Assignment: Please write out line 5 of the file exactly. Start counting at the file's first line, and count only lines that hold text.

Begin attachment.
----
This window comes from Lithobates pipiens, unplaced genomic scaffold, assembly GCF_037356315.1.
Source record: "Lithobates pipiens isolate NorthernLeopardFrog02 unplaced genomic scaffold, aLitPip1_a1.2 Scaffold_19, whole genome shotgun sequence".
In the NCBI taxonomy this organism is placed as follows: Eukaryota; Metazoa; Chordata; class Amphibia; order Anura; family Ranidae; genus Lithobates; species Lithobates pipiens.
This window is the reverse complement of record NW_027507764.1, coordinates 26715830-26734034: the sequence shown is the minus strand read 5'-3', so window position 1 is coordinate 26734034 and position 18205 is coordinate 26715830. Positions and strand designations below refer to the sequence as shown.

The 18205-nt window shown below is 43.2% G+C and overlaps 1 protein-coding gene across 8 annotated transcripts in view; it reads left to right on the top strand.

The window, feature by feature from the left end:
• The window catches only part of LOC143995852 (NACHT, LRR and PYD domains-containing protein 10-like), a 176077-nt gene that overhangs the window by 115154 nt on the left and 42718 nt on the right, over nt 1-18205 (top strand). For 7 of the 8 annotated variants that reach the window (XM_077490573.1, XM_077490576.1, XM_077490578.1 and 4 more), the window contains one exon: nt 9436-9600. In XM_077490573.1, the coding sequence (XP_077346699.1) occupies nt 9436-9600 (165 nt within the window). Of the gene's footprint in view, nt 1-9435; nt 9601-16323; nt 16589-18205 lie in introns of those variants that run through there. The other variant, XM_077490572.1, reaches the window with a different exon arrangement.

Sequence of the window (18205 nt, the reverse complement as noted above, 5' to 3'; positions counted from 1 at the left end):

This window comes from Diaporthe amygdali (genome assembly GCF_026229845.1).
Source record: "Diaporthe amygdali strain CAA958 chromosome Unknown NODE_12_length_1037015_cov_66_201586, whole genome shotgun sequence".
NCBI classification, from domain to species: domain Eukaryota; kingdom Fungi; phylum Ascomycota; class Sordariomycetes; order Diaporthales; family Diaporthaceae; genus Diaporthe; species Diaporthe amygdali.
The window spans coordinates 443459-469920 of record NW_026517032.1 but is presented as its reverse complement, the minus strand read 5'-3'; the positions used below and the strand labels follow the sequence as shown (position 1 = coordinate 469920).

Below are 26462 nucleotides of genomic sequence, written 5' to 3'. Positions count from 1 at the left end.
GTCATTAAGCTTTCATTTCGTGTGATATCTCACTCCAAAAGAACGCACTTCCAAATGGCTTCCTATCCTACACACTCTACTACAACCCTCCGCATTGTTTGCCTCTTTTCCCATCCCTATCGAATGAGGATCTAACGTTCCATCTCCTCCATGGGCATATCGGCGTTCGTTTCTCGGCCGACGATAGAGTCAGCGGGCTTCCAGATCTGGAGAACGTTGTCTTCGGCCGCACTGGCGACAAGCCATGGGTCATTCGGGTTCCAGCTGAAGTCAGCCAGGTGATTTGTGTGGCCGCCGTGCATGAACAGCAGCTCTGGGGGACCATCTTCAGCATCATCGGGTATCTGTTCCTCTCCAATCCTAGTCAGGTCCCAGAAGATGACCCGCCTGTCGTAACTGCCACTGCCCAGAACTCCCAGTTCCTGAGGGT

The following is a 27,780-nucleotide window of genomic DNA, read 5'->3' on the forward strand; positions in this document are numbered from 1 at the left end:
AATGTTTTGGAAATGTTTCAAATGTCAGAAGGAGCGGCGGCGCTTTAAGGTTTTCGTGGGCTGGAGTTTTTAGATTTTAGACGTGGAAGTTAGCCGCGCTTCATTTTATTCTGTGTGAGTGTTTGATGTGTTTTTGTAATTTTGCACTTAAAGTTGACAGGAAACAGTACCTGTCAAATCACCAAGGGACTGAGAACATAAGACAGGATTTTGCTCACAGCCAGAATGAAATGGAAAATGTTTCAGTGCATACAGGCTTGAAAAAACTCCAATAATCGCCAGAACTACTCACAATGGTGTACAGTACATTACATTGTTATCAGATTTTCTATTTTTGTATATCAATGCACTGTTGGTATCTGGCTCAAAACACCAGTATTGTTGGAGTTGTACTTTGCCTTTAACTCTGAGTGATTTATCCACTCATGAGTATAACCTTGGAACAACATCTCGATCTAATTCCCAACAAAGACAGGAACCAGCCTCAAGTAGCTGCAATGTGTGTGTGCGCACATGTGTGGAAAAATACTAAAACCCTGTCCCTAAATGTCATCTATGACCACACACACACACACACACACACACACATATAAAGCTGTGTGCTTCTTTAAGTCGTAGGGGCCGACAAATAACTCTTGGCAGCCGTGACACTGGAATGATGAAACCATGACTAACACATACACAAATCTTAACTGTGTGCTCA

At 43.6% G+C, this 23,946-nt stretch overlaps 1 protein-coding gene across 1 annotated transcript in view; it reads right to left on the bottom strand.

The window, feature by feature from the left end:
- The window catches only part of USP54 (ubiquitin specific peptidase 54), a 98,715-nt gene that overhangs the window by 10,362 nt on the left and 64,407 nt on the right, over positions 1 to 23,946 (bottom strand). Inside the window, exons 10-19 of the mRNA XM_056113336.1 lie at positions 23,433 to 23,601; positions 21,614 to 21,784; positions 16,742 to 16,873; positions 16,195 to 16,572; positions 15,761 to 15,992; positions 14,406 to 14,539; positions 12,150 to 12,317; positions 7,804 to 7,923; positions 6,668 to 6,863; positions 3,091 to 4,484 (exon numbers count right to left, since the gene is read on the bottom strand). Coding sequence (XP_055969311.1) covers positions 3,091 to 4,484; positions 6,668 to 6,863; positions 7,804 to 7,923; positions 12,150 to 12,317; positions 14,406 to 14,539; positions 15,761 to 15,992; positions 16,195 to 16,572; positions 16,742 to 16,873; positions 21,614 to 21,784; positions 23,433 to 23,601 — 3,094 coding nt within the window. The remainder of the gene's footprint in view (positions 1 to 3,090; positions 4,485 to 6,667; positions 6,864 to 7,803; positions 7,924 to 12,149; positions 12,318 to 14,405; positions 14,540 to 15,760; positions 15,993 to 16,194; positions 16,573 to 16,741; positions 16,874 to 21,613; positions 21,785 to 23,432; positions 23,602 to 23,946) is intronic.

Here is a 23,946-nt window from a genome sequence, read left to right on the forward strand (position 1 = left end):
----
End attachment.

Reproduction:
The 18205-nt window shown below is 43.2% G+C and overlaps 1 protein-coding gene across 8 annotated transcripts in view; it reads left to right on the top strand.